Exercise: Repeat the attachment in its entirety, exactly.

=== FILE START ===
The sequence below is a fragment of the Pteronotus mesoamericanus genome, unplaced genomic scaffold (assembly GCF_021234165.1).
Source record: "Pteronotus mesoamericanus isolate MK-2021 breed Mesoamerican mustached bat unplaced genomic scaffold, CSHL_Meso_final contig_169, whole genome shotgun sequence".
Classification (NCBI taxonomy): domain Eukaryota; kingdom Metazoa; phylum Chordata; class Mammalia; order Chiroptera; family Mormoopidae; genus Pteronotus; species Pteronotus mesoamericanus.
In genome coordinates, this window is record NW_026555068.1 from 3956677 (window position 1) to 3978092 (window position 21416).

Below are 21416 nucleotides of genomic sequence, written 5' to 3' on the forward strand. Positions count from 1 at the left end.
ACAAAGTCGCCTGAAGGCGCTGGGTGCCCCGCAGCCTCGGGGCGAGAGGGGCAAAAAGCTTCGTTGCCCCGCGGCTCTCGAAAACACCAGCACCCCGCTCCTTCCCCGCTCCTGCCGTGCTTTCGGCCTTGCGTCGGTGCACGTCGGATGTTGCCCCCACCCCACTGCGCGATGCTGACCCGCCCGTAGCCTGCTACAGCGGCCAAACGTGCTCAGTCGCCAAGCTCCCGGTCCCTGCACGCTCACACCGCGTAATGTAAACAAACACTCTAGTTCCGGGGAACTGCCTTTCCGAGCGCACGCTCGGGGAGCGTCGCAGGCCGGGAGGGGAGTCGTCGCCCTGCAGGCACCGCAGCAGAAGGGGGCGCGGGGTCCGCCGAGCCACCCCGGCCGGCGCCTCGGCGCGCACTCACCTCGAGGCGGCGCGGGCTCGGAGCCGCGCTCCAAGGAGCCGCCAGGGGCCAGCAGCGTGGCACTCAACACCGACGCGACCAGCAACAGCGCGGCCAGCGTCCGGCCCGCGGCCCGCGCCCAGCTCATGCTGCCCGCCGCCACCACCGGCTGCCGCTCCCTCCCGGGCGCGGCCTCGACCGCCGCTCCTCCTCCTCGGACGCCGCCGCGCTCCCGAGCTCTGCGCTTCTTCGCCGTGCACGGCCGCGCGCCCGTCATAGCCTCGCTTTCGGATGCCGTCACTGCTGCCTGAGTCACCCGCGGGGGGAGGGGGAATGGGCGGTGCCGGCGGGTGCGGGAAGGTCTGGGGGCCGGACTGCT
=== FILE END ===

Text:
The sequence below is a fragment of the Pteronotus mesoamericanus genome, unplaced genomic scaffold (assembly GCF_021234165.1).
Source record: "Pteronotus mesoamericanus isolate MK-2021 breed Mesoamerican mustached bat unplaced genomic scaffold, CSHL_Meso_final contig_169, whole genome shotgun sequence".
Classification (NCBI taxonomy): domain Eukaryota; kingdom Metazoa; phylum Chordata; class Mammalia; order Chiroptera; family Mormoopidae; genus Pteronotus; species Pteronotus mesoamericanus.
In genome coordinates, this window is record NW_026555068.1 from 3956677 (window position 1) to 3978092 (window position 21416).

Below are 21416 nucleotides of genomic sequence, written 5' to 3' on the forward strand. Positions count from 1 at the left end.
ACAAAGTCGCCTGAAGGCGCTGGGTGCCCCGCAGCCTCGGGGCGAGAGGGGCAAAAAGCTTCGTTGCCCCGCGGCTCTCGAAAACACCAGCACCCCGCTCCTTCCCCGCTCCTGCCGTGCTTTCGGCCTTGCGTCGGTGCACGTCGGATGTTGCCCCCACCCCACTGCGCGATGCTGACCCGCCCGTAGCCTGCTACAGCGGCCAAACGTGCTCAGTCGCCAAGCTCCCGGTCCCTGCACGCTCACACCGCGTAATGTAAACAAACACTCTAGTTCCGGGGAACTGCCTTTCCGAGCGCACGCTCGGGGAGCGTCGCAGGCCGGGAGGGGAGTCGTCGCCCTGCAGGCACCGCAGCAGAAGGGGGCGCGGGGTCCGCCGAGCCACCCCGGCCGGCGCCTCGGCGCGCACTCACCTCGAGGCGGCGCGGGCTCGGAGCCGCGCTCCAAGGAGCCGCCAGGGGCCAGCAGCGTGGCACTCAACACCGACGCGACCAGCAACAGCGCGGCCAGCGTCCGGCCCGCGGCCCGCGCCCAGCTCATGCTGCCCGCCGCCACCACCGGCTGCCGCTCCCTCCCGGGCGCGGCCTCGACCGCCGCTCCTCCTCCTCGGACGCCGCCGCGCTCCCGAGCTCTGCGCTTCTTCGCCGTGCACGGCCGCGCGCCCGTCATAGCCTCGCTTTCGGATGCCGTCACTGCTGCCTGAGTCACCCGCGGGGGGAGGGGGAATGGGCGGTGCCGGCGGGTGCGGGAAGGTCTGGGGGCCGGACTGCT